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KHAN v. FASANO

United States District Court, Southern District of California


December 20, 2001

KAMAL KHAN, INS NO. A20-258-532, PETITIONER,
V.
ADELE J. FASANO, SAN DIEGO DISTRICT DIRECTOR, IMMIGRATION AND NATURALIZATION SERVICE, RESPONDENT.

The opinion of the court was delivered by: Judith N. Keep, United States District Judge

ORDER GRANTING RESPONDENT'S MOTION TO ALTER OR AMEND JUDGEMENT [15]

ORDER DENYING PETITIONER'S PETITION FOR WRIT OF HABEAS CORPUS [1]

ORDER DENYING PETITIONER'S MOTION TO COMPEL [17]

On October 26, 2001, the Court granted Petitioner's petition for writ of habeas corpus pursuant to 28 U.S.C. § 2241 and ordered Petitioner released subject to reasonable conditions of supervision as determined by the INS. Pursuant to the Court's order, which authorized reasonable conditions of release, including bail, the INS imposed a $3000 bail requirement on Mr. Khan on November 5, 2001. Unable to meet that amount, he has remained in INS custody. On November 13, 2001, Respondent filed the instant motion to alter or amend the Court's judgement. That same day, Petitioner filed the instant motion to compel Respondent to release him pursuant to the Court's order, specifically without imposition of bail.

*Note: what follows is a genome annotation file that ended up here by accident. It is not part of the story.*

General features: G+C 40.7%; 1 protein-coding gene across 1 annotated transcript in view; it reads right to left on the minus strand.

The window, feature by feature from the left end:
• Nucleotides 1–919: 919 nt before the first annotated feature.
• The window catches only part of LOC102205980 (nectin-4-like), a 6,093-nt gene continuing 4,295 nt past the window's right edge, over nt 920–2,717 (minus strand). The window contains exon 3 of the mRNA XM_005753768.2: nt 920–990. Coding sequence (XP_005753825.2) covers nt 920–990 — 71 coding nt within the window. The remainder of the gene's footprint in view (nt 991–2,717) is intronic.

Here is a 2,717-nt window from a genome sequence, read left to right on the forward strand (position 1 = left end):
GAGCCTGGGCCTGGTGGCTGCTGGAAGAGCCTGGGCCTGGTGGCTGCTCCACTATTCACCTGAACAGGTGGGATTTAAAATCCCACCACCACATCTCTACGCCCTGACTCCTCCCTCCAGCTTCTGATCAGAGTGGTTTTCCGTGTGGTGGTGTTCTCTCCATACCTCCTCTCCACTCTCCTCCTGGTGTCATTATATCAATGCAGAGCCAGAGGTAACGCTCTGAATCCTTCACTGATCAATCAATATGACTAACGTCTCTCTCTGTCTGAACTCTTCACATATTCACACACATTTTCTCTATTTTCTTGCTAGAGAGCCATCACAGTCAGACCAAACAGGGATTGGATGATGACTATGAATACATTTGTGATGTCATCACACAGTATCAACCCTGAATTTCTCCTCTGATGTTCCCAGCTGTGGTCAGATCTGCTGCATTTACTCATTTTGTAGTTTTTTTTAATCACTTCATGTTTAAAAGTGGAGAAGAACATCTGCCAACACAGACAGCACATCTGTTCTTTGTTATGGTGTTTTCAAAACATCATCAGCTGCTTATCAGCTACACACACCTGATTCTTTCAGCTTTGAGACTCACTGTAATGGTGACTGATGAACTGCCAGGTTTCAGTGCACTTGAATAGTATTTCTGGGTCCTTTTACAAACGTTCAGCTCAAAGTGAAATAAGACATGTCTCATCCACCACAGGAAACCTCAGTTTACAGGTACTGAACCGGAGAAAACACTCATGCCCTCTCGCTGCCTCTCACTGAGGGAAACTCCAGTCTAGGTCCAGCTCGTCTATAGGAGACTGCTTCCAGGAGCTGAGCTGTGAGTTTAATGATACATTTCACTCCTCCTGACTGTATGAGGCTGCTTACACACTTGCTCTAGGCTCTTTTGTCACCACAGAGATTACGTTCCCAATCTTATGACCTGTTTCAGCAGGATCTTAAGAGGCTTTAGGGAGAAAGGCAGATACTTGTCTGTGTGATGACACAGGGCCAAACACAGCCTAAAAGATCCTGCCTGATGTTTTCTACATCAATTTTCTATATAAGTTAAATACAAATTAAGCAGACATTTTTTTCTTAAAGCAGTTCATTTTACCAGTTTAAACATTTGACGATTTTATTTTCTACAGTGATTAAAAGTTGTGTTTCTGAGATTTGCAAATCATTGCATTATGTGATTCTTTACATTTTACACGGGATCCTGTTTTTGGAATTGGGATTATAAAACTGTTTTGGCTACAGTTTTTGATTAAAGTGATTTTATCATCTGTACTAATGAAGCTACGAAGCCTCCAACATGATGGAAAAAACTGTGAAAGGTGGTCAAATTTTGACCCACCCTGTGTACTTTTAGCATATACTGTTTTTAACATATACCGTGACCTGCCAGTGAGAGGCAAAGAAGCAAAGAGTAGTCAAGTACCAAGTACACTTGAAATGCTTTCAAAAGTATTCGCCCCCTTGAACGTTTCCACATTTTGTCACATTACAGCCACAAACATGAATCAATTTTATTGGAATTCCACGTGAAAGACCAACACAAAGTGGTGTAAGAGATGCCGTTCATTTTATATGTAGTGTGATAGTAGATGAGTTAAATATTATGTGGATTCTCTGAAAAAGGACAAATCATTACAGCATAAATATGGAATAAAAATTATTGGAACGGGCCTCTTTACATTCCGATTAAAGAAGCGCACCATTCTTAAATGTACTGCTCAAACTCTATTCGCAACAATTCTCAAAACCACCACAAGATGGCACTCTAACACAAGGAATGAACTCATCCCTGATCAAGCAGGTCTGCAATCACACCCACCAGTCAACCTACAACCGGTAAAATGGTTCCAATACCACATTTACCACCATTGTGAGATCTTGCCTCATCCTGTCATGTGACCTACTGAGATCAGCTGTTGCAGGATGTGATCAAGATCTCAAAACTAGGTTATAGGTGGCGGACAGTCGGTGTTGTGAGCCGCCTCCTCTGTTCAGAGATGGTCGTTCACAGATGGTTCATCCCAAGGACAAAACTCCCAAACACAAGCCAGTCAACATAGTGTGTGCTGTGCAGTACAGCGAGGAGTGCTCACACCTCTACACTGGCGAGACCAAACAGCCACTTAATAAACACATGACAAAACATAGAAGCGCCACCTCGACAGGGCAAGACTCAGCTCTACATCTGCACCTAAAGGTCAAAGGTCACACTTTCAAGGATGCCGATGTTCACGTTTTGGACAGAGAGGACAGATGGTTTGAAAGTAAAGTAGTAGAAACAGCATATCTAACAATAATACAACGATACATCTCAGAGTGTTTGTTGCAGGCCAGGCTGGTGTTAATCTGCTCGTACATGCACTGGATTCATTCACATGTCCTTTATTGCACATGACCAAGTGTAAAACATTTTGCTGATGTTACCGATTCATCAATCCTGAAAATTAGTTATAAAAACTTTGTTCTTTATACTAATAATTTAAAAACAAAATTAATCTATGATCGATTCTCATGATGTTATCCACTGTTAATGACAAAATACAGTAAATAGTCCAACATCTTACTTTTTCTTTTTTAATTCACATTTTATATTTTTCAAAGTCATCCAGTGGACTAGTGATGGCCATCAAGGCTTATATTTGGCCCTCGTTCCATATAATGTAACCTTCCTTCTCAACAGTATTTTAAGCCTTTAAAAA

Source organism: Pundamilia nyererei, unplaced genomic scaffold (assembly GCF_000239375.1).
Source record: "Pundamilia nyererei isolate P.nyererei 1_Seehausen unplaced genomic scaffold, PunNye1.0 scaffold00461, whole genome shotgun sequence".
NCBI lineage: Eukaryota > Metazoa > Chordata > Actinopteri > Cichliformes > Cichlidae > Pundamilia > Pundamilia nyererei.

I. Background

A. Facts as of the Court's October 26, 2001 Order

Petitioner, a native of Pakistan, is a former lawful permanent resident who is subject to deportation as a result of a criminal conviction for possession of methamphetamine. He entered INS custody on April 14, 1999. On February 24, 2000, an immigration judge ordered him removed to Belgium, or in the alternative to Pakistan. Petitioner appealed the deportation order, but withdrew the appeal on January 29, 2001, making the order administratively final that same day. The Consulate General of Belgium formally denied Respondent's request for issuance of a travel document to effect the removal of Petitioner on March 14, 2001. On March 2, 2001, the INS requested travel documents from the Consulate General of Pakistan. On May 30, 2001, the Pakistan Consulate indicated to the INS that Petitioner's travel document application had been forwarded to the appropriate ministry in Pakistan and is currently pending approval.